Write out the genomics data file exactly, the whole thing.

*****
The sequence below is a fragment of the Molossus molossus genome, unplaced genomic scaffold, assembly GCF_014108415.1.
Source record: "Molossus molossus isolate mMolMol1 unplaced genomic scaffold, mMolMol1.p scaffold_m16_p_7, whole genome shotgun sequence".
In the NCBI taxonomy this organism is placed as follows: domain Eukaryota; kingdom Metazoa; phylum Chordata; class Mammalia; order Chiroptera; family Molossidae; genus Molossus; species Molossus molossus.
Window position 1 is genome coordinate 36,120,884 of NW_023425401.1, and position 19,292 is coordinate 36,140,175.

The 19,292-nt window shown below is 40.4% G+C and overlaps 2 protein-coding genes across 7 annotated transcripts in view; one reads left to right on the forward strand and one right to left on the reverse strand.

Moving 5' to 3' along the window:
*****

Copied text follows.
The sequence below is a fragment of the Molossus molossus genome, unplaced genomic scaffold, assembly GCF_014108415.1.
Source record: "Molossus molossus isolate mMolMol1 unplaced genomic scaffold, mMolMol1.p scaffold_m16_p_7, whole genome shotgun sequence".
In the NCBI taxonomy this organism is placed as follows: domain Eukaryota; kingdom Metazoa; phylum Chordata; class Mammalia; order Chiroptera; family Molossidae; genus Molossus; species Molossus molossus.
Window position 1 is genome coordinate 36,120,884 of NW_023425401.1, and position 19,292 is coordinate 36,140,175.

The 19,292-nt window shown below is 40.4% G+C and overlaps 2 protein-coding genes across 7 annotated transcripts in view; one reads left to right on the forward strand and one right to left on the reverse strand.

Moving 5' to 3' along the window: